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Writing JSON


From Recording JSON Data to MCAP Files. While JSON might not be the most efficient format for storing point cloud data, it’s easy to get started with as an MCAP beginner.


Let’s work with some publicly available data – the “Sydney Urban Objects Dataset”, released by the Australian Centre for Field Robotics – and write it as JSON to an MCAP file. sydney

This CSV dataset contains a variety of common urban road objects scanned with a Velodyne HDL-64E LIDAR. Each of the 600+ scanned object contains the following fields:

  • t - Timestamp
  • intensity - Laser return intensity
  • id - Laser ID
  • x,y,z - 3D point coordinates
  • azimuth - Horizontal azimuth angle
  • range - Range of laser return
  • pid - Point ID of the original scan

Decode CSV data

Use Python’s built-in csv and datetime libraries to decode this CSV data:

def point_reader(csv_path: typing.Union[str, Path]):
  with open(csv_path, "r") as f:
    for timestring, i, _, x, y, z, _, _, _ in csv.reader(f):
      timestamp = datetime.datetime.strptime(timestring, "%Y%m%dT%H%M%S.%f")
      yield (timestamp, float(i), float(x), float(y), float(z))

This prints out the timestamp, intensity, and coordinates for each point in the CSV file you choose to read in.

Encode data as a foxglove.PointCloud

Let’s encode this CSV data as a foxglove.PointCloud schema, so we can later visualize this data in Foxglove Studio:

field type description
timestamp time Timestamp of point cloud
frame_id string Frame of reference
pose Pose The origin of the point cloud relative to the frame of reference
point_stride uint32 Number of bytes between points in the data
fields PackedElementField[] Fields in the data
data bytes Point data, interpreted using fields

The foxglove.PointCloud schema expects a data field that contains a single base64-encoded buffer with all point data, as well as a fields field that contains metadata describing how to decode the data.

Since foxglove.PointCloud requires a single timestamp, let’s get it from the first point we see in our file. Then, we’ll pack each field as a four byte single-precision little-endian float.

Let’s start by describing the layout of our data in a foxglove.PointCloud message:

float32 = 7  # as defined in the schema
pointcloud = {
  "point_stride": (4 + 4 + 4 + 4),  # four bytes per float
  "fields": [
    {"name": "x", "offset": 0, "type": float32},
    {"name": "y", "offset": 4, "type": float32},
    {"name": "z", "offset": 8, "type": float32},
    {"name": "i", "offset": 12, "type": float32},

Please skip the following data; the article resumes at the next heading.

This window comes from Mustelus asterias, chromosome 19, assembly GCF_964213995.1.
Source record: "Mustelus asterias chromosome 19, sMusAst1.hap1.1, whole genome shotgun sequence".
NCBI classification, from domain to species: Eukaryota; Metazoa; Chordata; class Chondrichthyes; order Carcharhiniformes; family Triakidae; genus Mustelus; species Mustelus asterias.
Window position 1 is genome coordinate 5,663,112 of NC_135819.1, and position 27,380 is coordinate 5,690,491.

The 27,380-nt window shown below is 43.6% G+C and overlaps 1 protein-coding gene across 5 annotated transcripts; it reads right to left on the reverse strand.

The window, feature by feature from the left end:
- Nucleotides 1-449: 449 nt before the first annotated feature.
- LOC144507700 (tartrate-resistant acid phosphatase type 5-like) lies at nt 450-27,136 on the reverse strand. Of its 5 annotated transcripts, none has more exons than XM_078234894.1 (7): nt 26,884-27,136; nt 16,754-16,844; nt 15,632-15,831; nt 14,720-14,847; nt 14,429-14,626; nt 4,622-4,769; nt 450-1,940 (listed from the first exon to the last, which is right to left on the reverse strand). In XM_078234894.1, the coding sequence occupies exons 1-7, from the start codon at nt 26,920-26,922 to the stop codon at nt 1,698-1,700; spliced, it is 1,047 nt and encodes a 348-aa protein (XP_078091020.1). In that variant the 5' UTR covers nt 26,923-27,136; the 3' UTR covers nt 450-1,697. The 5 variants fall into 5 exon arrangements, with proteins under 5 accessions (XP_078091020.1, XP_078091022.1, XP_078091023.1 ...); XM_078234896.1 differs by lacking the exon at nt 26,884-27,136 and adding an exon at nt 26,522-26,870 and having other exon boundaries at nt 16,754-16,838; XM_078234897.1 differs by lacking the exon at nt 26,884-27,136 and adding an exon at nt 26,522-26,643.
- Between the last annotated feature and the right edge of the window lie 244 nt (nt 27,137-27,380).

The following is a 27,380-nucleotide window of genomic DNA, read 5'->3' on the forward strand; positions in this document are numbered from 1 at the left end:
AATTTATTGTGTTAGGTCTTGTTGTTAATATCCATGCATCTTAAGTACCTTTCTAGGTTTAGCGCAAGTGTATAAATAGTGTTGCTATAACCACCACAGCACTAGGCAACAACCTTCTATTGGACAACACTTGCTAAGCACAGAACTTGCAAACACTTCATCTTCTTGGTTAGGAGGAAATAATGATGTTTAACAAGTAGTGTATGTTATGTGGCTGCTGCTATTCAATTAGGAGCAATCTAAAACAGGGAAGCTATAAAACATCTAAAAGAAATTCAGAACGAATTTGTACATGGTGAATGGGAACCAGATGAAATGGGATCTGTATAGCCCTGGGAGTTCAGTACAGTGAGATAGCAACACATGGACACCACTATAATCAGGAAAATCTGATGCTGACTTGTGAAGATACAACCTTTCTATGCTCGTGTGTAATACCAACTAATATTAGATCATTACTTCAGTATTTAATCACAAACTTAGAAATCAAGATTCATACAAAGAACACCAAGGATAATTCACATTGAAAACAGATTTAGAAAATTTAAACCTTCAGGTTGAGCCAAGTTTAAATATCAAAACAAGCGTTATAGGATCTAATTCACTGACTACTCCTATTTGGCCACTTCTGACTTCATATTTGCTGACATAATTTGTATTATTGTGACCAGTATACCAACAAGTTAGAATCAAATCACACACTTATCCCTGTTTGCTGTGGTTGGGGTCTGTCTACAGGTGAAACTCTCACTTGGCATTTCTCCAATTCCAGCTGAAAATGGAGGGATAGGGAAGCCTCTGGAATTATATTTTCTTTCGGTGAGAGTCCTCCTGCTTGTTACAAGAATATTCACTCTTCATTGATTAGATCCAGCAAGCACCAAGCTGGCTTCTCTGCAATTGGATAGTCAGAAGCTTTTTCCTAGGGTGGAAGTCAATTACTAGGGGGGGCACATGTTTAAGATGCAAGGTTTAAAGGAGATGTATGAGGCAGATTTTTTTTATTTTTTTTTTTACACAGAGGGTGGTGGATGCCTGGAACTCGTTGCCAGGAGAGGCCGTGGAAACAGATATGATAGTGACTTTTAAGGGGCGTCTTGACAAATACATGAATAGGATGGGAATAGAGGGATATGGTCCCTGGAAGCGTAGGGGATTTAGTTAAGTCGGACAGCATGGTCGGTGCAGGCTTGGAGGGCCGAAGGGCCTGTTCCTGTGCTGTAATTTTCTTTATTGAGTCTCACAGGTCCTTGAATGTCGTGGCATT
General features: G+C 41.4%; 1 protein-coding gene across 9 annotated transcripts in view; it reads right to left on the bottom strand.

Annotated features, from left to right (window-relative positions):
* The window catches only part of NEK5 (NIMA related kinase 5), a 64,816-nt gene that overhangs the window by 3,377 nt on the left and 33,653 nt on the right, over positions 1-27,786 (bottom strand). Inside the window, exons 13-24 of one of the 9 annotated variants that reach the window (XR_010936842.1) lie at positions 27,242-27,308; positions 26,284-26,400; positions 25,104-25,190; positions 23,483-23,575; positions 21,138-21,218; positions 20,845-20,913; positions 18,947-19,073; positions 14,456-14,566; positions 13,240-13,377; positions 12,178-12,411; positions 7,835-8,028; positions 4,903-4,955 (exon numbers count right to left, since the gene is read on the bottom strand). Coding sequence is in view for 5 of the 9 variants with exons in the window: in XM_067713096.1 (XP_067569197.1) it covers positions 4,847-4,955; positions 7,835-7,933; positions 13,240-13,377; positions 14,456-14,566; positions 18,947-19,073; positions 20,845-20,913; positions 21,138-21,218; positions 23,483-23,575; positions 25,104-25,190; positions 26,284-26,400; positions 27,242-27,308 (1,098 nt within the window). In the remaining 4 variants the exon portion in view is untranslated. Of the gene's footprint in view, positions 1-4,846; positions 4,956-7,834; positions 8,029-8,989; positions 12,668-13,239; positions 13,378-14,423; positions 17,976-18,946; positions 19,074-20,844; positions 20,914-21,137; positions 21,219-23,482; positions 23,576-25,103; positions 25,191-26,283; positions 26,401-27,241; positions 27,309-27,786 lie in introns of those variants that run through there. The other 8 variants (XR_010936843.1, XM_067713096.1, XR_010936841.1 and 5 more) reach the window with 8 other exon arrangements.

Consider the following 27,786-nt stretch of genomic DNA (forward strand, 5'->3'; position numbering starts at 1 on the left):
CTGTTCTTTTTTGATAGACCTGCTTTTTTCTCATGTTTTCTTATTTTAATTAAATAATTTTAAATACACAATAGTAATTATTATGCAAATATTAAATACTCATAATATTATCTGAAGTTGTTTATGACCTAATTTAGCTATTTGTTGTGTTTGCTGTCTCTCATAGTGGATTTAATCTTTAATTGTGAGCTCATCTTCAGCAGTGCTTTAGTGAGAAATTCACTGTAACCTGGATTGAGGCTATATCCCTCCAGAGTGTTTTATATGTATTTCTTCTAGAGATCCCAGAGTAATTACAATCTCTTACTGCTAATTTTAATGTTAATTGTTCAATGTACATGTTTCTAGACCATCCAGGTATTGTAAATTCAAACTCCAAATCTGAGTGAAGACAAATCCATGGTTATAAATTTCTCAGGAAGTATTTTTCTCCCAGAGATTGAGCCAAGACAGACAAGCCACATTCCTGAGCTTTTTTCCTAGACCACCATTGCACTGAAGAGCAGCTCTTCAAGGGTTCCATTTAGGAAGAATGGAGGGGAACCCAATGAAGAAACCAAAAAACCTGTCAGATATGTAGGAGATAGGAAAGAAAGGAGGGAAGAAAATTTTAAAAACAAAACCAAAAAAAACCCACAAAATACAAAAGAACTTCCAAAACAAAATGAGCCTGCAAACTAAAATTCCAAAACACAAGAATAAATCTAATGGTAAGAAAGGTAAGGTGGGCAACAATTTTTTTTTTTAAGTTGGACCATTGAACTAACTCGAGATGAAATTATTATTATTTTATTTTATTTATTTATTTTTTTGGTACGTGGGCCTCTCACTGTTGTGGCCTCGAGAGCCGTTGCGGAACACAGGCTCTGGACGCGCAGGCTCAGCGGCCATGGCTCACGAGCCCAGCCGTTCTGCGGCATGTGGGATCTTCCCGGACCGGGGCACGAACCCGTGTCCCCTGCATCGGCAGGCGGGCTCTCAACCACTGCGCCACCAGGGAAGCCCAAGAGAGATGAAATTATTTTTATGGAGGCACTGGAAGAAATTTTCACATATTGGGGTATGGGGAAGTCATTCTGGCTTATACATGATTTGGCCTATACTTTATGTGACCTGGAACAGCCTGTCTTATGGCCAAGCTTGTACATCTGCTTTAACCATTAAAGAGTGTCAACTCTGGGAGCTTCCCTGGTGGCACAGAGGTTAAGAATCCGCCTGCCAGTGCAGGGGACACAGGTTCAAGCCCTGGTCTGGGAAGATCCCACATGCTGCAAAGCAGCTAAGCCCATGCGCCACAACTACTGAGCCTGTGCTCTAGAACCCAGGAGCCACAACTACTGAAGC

Next, let’s pack the points using Python’s built-in struct and base64 libraries.

points = bytearray()
base_timestamp = None
for point_timestamp, intensity, x, y, z in point_reader(args.csv):
  if base_timestamp is None:
    base_timestamp = point_timestamp
  points.extend(struct.pack("<ffff", x, y, z, intensity))
assert base_timestamp is not None, "found no points in input csv"
pointcloud["data"] = base64.b64encode(points).decode("utf-8")

Each 3D object must exist in its own coordinate frame. A point cloud’s frame_id identifies the coordinate frame it belongs in, and its pose determines its relative position from that coordinate frame’s center. Since we will only have one coordinate frame in our MCAP file, we can choose any arbitrary string as our frame_id, and use the identity pose to place our point cloud in its center.

pointcloud["pose"] = {
  "position": {"x": 0, "y": 0, "z": 0},
  "orientation": {"x": 0, "y": 0, "z": 0, "w": 1},
pointcloud["frame_id"] = "lidar"

We’ll leave the timestamp field for later, when we write the messages into the MCAP file.

Create a writer

We’ll start with some imports from the Python MCAP library:

from mcap.mcap0.writer import Writer
from mcap.mcap0.well_known import SchemaEncoding, MessageEncoding

Open a file where we’ll output our MCAP data and write our header:

with open(args.output, "wb") as f:
  writer = Writer(f)

Register channel

Let’s create a channel of messages to contain our point cloud. The schema’s name and content tell Foxglove Studio that it can parse and display this message as a point cloud.

with open(Path(__file__).parent / "PointCloud.json", "rb") as f:
  schema =
schema_id = writer.register_schema(
channel_id = writer.register_channel(

Write messages

Let’s write a single foxglove.PointCloud message on the channel we just created:

pointcloud["timestamp"] = {
    "sec": int(base_timestamp.timestamp()),
    "nsec": base_timestamp.microsecond * 1000,

    log_time=int(base_timestamp.timestamp() * 1e9),
    publish_time=int(base_timestamp.timestamp() * 1e9),

Close the MCAP writer to include the summary and footer in your output MCAP file:


That’s it! We now have a valid MCAP file with a single point cloud message.

Inspect your file

To inspect your MCAP file, install the MCAP CLI tool.

Run the following commands to summarize your file’s contents and to verify that it has no issues:

$ mcap info output.mcap
  library: my-excellent-library
  messages: 1
  duration: 0s
  start: 2011-11-04T01:36:05.987339008+11:00 (1320330965.987339008)
  end: 2011-11-04T01:36:05.987339008+11:00 (1320330965.987339008)
    zstd: [1/1 chunks] (48.09%)
    (1) pointcloud  1 msgs (+Inf Hz)   : foxglove.PointCloud [jsonschema]
  attachments: 0
$ mcap doctor output.mcap
  Examining output.mcap

Visualize data

For a more visual representation of this data, let’s use Foxglove Studio. Open either the desktop or web app, and add a Raw Messages and our newly added 3D (Beta) panel to your layout.

Then, simply drag and drop your output MCAP file into the app window to start playing the data. Make sure to enable the pointcloud topic in the 3D (Beta) panel to display the point cloud in 3D space. You can also inspect the raw data for the pointcloud topic in your Raw Messages panel: pointcloud